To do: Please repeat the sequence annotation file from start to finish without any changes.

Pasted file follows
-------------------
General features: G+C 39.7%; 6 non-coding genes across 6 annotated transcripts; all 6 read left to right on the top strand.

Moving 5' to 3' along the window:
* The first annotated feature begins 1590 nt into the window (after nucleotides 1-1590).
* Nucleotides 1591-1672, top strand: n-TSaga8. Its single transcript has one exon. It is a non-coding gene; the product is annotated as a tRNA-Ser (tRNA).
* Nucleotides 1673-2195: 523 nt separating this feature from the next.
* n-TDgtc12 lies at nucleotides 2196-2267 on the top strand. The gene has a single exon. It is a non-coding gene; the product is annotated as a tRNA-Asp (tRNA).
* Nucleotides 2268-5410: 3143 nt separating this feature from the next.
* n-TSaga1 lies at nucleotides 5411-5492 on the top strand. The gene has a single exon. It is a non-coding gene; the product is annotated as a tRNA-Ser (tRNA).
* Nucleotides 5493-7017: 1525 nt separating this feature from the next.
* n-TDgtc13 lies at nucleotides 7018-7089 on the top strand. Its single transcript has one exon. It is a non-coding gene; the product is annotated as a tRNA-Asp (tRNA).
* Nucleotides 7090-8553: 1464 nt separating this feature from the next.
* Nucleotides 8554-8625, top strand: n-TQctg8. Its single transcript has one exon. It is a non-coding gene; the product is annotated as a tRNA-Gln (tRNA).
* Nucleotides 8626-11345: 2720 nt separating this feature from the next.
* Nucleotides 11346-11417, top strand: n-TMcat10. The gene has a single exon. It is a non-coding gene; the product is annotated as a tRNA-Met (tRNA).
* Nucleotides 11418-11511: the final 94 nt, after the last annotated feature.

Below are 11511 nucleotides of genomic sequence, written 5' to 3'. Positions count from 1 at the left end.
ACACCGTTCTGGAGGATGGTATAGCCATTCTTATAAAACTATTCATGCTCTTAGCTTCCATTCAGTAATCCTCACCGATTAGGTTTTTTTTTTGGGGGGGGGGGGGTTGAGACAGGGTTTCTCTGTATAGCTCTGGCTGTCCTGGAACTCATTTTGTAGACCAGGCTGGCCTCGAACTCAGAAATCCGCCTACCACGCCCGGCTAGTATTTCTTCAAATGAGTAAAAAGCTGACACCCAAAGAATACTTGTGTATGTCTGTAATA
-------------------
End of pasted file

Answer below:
General features: G+C 39.7%; 6 non-coding genes across 6 annotated transcripts; all 6 read left to right on the top strand.

Moving 5' to 3' along the window:
* The first annotated feature begins 1590 nt into the window (after nucleotides 1-1590).
* Nucleotides 1591-1672, top strand: n-TSaga8. Its single transcript has one exon. It is a non-coding gene; the product is annotated as a tRNA-Ser (tRNA).
* Nucleotides 1673-2195: 523 nt separating this feature from the next.
* n-TDgtc12 lies at nucleotides 2196-2267 on the top strand. The gene has a single exon. It is a non-coding gene; the product is annotated as a tRNA-Asp (tRNA).
* Nucleotides 2268-5410: 3143 nt separating this feature from the next.
* n-TSaga1 lies at nucleotides 5411-5492 on the top strand. The gene has a single exon. It is a non-coding gene; the product is annotated as a tRNA-Ser (tRNA).
* Nucleotides 5493-7017: 1525 nt separating this feature from the next.
* n-TDgtc13 lies at nucleotides 7018-7089 on the top strand. Its single transcript has one exon. It is a non-coding gene; the product is annotated as a tRNA-Asp (tRNA).
* Nucleotides 7090-8553: 1464 nt separating this feature from the next.
* Nucleotides 8554-8625, top strand: n-TQctg8. Its single transcript has one exon. It is a non-coding gene; the product is annotated as a tRNA-Gln (tRNA).
* Nucleotides 8626-11345: 2720 nt separating this feature from the next.
* Nucleotides 11346-11417, top strand: n-TMcat10. The gene has a single exon. It is a non-coding gene; the product is annotated as a tRNA-Met (tRNA).
* Nucleotides 11418-11511: the final 94 nt, after the last annotated feature.

Below are 11511 nucleotides of genomic sequence, written 5' to 3'. Positions count from 1 at the left end.
ACACCGTTCTGGAGGATGGTATAGCCATTCTTATAAAACTATTCATGCTCTTAGCTTCCATTCAGTAATCCTCACCGATTAGGTTTTTTTTTTGGGGGGGGGGGGGTTGAGACAGGGTTTCTCTGTATAGCTCTGGCTGTCCTGGAACTCATTTTGTAGACCAGGCTGGCCTCGAACTCAGAAATCCGCCTACCACGCCCGGCTAGTATTTCTTCAAATGAGTAAAAAGCTGACACCCAAAGAATACTTGTGTATGTCTGTAATA